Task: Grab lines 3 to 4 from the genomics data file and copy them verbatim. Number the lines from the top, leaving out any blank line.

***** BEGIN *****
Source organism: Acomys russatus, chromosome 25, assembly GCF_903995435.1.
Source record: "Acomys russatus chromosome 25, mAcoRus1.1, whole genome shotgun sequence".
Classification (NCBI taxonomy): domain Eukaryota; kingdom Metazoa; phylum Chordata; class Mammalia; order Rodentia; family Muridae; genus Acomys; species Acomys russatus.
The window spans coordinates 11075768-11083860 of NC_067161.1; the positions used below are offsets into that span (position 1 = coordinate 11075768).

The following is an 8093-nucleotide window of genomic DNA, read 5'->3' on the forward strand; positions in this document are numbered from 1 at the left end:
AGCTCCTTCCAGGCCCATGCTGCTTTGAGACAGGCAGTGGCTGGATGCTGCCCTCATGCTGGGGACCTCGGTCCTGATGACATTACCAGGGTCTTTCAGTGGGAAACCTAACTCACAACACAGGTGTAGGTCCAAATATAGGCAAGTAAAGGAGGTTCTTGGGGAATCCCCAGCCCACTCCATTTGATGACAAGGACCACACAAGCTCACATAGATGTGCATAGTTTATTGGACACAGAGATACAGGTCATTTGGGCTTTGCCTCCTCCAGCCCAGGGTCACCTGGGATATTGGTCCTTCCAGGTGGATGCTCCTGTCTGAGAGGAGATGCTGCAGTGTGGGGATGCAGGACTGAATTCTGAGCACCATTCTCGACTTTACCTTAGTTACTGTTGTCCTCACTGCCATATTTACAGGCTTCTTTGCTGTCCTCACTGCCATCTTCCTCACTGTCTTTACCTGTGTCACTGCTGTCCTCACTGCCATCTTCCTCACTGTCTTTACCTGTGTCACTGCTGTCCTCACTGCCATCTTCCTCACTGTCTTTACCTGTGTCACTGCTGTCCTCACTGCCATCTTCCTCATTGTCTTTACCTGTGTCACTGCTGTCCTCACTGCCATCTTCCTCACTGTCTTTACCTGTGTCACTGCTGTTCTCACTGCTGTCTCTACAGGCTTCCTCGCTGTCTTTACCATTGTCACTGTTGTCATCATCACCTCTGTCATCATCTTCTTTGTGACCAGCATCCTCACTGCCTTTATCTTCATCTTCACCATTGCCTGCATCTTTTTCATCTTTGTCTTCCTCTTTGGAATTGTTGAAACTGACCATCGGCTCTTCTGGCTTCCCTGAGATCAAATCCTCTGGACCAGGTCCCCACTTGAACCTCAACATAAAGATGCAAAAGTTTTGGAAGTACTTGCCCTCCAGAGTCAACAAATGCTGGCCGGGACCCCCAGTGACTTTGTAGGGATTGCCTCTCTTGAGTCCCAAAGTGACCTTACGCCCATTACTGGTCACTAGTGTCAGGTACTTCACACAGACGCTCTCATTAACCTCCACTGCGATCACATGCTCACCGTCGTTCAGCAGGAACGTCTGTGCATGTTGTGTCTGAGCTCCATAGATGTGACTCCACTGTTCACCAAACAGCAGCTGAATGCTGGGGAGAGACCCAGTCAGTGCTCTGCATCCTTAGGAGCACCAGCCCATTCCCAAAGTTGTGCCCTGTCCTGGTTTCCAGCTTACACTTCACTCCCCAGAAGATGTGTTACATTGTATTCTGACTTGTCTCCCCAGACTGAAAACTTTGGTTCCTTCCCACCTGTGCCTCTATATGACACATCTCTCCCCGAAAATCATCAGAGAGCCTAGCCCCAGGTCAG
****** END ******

Classification (NCBI taxonomy): domain Eukaryota; kingdom Metazoa; phylum Chordata; class Mammalia; order Rodentia; family Muridae; genus Acomys; species Acomys russatus.
The window spans coordinates 11075768-11083860 of NC_067161.1; the positions used below are offsets into that span (position 1 = coordinate 11075768).